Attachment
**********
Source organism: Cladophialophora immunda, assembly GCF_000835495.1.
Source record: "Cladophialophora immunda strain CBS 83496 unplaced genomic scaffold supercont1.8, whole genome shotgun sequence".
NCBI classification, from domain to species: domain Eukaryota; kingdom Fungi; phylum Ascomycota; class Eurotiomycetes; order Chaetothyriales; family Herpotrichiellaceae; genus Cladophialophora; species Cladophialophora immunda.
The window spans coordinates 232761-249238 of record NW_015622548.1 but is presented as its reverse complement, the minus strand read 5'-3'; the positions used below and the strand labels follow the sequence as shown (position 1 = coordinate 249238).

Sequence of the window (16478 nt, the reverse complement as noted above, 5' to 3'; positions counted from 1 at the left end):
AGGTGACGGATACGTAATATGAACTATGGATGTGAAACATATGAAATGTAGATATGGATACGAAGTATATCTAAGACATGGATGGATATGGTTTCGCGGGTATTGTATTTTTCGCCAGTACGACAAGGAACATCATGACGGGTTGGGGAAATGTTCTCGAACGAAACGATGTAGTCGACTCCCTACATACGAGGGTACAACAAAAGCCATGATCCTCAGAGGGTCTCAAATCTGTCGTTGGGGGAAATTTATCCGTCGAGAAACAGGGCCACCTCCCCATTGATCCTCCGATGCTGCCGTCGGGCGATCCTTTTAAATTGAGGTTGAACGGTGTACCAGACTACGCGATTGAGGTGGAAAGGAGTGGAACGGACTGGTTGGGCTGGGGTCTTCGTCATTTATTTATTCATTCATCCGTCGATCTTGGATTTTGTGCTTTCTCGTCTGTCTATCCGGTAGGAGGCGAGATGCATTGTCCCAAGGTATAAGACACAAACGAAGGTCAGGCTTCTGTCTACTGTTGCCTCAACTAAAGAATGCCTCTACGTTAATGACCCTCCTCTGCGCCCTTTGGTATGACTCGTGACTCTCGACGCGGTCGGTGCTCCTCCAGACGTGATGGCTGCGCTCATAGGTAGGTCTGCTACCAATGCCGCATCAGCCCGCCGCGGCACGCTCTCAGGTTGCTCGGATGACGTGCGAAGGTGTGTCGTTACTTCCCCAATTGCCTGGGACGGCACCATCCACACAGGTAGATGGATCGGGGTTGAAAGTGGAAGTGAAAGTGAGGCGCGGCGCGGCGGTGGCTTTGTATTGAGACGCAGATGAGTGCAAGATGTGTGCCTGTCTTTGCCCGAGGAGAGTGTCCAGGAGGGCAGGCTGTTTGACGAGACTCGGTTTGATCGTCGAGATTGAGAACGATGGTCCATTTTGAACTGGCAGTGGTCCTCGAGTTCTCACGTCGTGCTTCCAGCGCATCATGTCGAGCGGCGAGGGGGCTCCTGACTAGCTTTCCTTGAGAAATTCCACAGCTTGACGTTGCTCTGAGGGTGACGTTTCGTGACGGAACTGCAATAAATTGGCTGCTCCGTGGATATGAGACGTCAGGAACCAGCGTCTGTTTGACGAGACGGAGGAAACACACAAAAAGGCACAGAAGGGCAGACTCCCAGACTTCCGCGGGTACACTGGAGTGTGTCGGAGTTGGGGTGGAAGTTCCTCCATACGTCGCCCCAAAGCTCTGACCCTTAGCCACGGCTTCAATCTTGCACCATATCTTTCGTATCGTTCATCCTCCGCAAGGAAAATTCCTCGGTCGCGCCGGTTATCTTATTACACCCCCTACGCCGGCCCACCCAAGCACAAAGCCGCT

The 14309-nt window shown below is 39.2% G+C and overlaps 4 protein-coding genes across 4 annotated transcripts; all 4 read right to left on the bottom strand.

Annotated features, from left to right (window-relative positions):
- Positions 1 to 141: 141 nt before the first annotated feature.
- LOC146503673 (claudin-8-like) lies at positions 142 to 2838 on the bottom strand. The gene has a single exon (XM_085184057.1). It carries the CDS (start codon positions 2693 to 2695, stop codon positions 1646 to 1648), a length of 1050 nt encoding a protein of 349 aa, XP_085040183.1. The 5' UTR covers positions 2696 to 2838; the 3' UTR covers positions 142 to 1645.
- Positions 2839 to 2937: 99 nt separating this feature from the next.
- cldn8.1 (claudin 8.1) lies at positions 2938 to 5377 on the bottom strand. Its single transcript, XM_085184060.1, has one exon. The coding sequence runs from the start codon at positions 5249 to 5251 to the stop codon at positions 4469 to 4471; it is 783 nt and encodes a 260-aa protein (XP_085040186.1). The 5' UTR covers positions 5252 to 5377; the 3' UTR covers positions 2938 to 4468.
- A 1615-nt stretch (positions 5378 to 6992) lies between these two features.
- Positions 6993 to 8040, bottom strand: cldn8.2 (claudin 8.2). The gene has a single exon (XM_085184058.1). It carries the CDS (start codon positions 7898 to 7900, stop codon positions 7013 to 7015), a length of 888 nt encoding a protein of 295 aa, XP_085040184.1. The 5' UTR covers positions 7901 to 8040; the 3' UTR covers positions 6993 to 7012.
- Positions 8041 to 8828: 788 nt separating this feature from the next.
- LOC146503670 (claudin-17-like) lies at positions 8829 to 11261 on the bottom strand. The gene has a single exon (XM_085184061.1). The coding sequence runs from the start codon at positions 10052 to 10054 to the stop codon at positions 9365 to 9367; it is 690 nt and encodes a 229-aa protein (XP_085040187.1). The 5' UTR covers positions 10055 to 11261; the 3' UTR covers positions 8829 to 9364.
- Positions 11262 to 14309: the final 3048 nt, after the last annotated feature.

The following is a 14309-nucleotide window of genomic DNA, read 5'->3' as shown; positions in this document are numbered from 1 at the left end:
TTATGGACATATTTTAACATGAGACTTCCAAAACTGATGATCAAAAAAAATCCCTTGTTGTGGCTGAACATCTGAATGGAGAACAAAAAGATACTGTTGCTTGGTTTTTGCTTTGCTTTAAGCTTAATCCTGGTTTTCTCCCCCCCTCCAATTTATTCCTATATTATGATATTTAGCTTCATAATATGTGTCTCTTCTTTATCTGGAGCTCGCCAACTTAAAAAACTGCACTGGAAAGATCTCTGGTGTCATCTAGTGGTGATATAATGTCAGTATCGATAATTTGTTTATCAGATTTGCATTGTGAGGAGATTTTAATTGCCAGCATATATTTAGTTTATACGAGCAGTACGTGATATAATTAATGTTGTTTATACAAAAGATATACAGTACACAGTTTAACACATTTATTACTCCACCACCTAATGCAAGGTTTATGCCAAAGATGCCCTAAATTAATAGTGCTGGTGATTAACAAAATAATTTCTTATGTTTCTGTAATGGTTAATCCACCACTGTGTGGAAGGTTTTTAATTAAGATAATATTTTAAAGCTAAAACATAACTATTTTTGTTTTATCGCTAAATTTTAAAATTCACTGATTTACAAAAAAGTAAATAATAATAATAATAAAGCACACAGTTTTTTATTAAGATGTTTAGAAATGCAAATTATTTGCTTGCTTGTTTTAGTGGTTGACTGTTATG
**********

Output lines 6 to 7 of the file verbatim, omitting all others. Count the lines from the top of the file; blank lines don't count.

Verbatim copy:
AGGTGACGGATACGTAATATGAACTATGGATGTGAAACATATGAAATGTAGATATGGATACGAAGTATATCTAAGACATGGATGGATATGGTTTCGCGGGTATTGTATTTTTCGCCAGTACGACAAGGAACATCATGACGGGTTGGGGAAATGTTCTCGAACGAAACGATGTAGTCGACTCCCTACATACGAGGGTACAACAAAAGCCATGATCCTCAGAGGGTCTCAAATCTGTCGTTGGGGGAAATTTATCCGTCGAGAAACAGGGCCACCTCCCCATTGATCCTCCGATGCTGCCGTCGGGCGATCCTTTTAAATTGAGGTTGAACGGTGTACCAGACTACGCGATTGAGGTGGAAAGGAGTGGAACGGACTGGTTGGGCTGGGGTCTTCGTCATTTATTTATTCATTCATCCGTCGATCTTGGATTTTGTGCTTTCTCGTCTGTCTATCCGGTAGGAGGCGAGATGCATTGTCCCAAGGTATAAGACACAAACGAAGGTCAGGCTTCTGTCTACTGTTGCCTCAACTAAAGAATGCCTCTACGTTAATGACCCTCCTCTGCGCCCTTTGGTATGACTCGTGACTCTCGACGCGGTCGGTGCTCCTCCAGACGTGATGGCTGCGCTCATAGGTAGGTCTGCTACCAATGCCGCATCAGCCCGCCGCGGCACGCTCTCAGGTTGCTCGGATGACGTGCGAAGGTGTGTCGTTACTTCCCCAATTGCCTGGGACGGCACCATCCACACAGGTAGATGGATCGGGGTTGAAAGTGGAAGTGAAAGTGAGGCGCGGCGCGGCGGTGGCTTTGTATTGAGACGCAGATGAGTGCAAGATGTGTGCCTGTCTTTGCCCGAGGAGAGTGTCCAGGAGGGCAGGCTGTTTGACGAGACTCGGTTTGATCGTCGAGATTGAGAACGATGGTCCATTTTGAACTGGCAGTGGTCCTCGAGTTCTCACGTCGTGCTTCCAGCGCATCATGTCGAGCGGCGAGGGGGCTCCTGACTAGCTTTCCTTGAGAAATTCCACAGCTTGACGTTGCTCTGAGGGTGACGTTTCGTGACGGAACTGCAATAAATTGGCTGCTCCGTGGATATGAGACGTCAGGAACCAGCGTCTGTTTGACGAGACGGAGGAAACACACAAAAAGGCACAGAAGGGCAGACTCCCAGACTTCCGCGGGTACACTGGAGTGTGTCGGAGTTGGGGTGGAAGTTCCTCCATACGTCGCCCCAAAGCTCTGACCCTTAGCCACGGCTTCAATCTTGCACCATATCTTTCGTATCGTTCATCCTCCGCAAGGAAAATTCCTCGGTCGCGCCGGTTATCTTATTACACCCCCTACGCCGGCCCACCCAAGCACAAAGCCGCT

The 14309-nt window shown below is 39.2% G+C and overlaps 4 protein-coding genes across 4 annotated transcripts; all 4 read right to left on the bottom strand.